We need two files in the computer: an image to be georeferenced and a set of control points with real coordinates of locations easy to spot in the map image. If a file named “ControlPoints.txt” is found in the same path as the image, then it is automatically added, otherwise you have to open it with the respective button. This file should have two columns with X and Y coordinates (in this order) and at least four points necessary to calculate the transformation. In this example I’m using of four control points that have the coordinates of the grid intersections that are nearest to the corners. The order will matter later, so this points are in clockwise order, from the top left. The “ControlPoints.txt” looks like this (field separator in the text file must be a semicolon “;”):
After opening the image and respective control points, we have to locate in the image the respective control points. The process is simple: press show image button and adjust the size of the image to make easier to locate points. When ready, press “set control points” and locate the points in the image with the same order as they are in the control points file.
You can repeat this process as many times as needed to get a good position of the red markers that appear after setting the last point. This will give the necessary information to transform the image to align to the coordinate system. Once ready, we can set the grid spacing on X and Y directions. In the image, we can notice that there are 5 points per 5 degrees of longitude, which means that there is 1 point/degree, thus we set X spacing to 1. On the other axis, there are 10 points within 5 degrees of latitude, which means 1 point per 30 arcmin or 0.5 degrees. We set Y spacing to 0.5.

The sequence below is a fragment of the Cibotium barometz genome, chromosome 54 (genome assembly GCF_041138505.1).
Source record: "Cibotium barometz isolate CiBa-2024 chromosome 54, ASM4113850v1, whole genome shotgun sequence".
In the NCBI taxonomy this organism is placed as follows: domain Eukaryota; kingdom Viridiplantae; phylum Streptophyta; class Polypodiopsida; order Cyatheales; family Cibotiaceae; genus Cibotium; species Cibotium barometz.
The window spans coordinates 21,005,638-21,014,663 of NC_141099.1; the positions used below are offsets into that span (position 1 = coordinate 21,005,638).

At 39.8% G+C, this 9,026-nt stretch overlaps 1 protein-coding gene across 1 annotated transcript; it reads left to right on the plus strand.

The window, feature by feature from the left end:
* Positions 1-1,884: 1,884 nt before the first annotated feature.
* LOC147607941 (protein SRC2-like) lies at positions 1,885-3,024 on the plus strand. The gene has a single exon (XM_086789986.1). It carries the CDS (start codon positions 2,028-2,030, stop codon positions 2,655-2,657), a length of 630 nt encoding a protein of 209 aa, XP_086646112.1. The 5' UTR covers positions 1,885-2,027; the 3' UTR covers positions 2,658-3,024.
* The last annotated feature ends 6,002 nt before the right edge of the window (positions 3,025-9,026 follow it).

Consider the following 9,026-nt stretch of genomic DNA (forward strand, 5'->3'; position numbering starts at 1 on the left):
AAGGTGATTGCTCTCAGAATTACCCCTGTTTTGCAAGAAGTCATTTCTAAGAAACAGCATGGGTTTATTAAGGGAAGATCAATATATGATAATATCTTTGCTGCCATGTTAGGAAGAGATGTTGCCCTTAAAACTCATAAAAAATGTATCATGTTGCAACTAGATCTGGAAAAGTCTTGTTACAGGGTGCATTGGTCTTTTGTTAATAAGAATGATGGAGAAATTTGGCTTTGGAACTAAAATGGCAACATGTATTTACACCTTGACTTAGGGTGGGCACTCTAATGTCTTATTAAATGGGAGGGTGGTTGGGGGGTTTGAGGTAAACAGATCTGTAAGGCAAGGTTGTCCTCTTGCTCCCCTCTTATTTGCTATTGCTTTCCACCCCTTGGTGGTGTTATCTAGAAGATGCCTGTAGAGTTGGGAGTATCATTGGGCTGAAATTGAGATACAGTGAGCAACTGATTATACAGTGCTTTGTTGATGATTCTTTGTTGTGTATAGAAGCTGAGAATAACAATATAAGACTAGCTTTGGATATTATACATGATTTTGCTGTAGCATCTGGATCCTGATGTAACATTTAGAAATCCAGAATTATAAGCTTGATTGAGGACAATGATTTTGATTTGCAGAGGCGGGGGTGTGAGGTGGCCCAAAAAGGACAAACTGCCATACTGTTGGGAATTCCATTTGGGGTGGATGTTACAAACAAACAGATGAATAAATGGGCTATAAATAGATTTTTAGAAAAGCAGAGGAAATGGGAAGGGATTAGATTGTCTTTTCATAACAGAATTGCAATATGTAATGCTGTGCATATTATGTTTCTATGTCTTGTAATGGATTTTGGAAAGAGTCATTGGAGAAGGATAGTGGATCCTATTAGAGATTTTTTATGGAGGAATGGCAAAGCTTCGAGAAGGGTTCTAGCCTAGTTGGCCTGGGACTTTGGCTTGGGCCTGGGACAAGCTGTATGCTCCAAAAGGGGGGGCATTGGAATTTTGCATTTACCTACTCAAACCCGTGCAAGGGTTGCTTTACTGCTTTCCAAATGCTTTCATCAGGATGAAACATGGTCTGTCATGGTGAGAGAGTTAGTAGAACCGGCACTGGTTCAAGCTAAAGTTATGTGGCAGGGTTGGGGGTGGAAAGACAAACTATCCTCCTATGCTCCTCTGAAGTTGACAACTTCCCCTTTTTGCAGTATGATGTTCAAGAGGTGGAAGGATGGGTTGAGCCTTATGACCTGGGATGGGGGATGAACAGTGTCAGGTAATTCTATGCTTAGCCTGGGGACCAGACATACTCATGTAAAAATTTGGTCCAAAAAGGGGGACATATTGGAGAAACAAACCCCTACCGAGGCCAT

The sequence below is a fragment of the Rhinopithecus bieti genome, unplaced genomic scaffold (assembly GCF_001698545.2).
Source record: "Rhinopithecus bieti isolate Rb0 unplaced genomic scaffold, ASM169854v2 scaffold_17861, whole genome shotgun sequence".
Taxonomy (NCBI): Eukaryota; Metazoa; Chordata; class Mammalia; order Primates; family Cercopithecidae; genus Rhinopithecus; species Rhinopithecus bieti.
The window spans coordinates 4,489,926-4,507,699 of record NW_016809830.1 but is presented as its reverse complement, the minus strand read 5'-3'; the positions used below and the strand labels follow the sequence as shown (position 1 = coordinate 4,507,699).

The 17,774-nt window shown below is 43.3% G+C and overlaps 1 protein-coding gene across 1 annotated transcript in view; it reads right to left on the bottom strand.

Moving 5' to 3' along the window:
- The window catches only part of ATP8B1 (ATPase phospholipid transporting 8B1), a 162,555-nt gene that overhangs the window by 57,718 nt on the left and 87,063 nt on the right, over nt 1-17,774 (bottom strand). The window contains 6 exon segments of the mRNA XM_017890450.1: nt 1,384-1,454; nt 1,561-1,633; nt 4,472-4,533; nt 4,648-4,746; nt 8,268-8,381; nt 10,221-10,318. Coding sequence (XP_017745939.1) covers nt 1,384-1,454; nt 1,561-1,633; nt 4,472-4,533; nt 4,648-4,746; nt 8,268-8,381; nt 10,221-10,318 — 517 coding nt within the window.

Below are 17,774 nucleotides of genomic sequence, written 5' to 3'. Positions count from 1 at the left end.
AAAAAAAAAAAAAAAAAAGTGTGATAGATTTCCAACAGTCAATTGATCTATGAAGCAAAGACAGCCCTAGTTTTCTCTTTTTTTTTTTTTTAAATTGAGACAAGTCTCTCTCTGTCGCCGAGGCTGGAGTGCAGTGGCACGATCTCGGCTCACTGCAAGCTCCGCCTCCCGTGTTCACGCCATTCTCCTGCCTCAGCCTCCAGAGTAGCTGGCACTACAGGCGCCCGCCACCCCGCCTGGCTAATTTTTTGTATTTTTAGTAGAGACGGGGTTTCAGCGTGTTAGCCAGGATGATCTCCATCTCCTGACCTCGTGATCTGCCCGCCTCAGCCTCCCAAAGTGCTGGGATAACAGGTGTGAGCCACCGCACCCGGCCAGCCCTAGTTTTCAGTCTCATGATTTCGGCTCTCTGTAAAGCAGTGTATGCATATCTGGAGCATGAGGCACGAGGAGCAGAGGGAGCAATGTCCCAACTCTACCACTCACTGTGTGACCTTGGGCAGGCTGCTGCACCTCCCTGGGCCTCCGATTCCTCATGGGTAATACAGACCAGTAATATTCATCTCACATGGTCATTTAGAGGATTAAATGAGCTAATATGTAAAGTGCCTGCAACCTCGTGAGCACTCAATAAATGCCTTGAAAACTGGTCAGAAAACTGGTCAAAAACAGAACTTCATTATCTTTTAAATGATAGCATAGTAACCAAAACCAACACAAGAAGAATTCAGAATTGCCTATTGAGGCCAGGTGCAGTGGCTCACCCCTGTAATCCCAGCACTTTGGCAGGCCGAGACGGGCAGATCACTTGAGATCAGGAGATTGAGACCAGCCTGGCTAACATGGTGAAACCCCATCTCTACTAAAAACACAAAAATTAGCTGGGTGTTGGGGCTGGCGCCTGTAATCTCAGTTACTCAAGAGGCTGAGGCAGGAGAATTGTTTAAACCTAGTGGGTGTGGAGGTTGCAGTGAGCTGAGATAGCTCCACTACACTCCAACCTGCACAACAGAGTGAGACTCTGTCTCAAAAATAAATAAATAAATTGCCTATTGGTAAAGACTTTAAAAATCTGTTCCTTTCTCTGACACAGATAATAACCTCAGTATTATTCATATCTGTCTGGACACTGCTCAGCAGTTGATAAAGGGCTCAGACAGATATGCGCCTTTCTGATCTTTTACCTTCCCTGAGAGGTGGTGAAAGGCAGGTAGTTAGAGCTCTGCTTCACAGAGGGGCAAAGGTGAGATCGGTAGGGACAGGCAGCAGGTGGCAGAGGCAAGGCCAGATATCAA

We are now set to georeference the points. This can be done automatically by using the color of the points, thus only images that have contrasting colors for points in relation to the rest of the elements of the map will work. However we can adjust a color threshold, so other elements with similar color are filtered out. So press “point color” button and select one of the points in the map.
Again, you can repeat this process as many times as needed to get a good selection of points. You can adjust the threshold and select different points to get different nuances of the color.
With the final check we can view the georeferenced map with a grid with the corresponding spacing and the points that we were able to detect. We can use this process to first check the grid alignment and make the necessary adjustments on the location of control points or the grid spacing. Than we can check the detected points.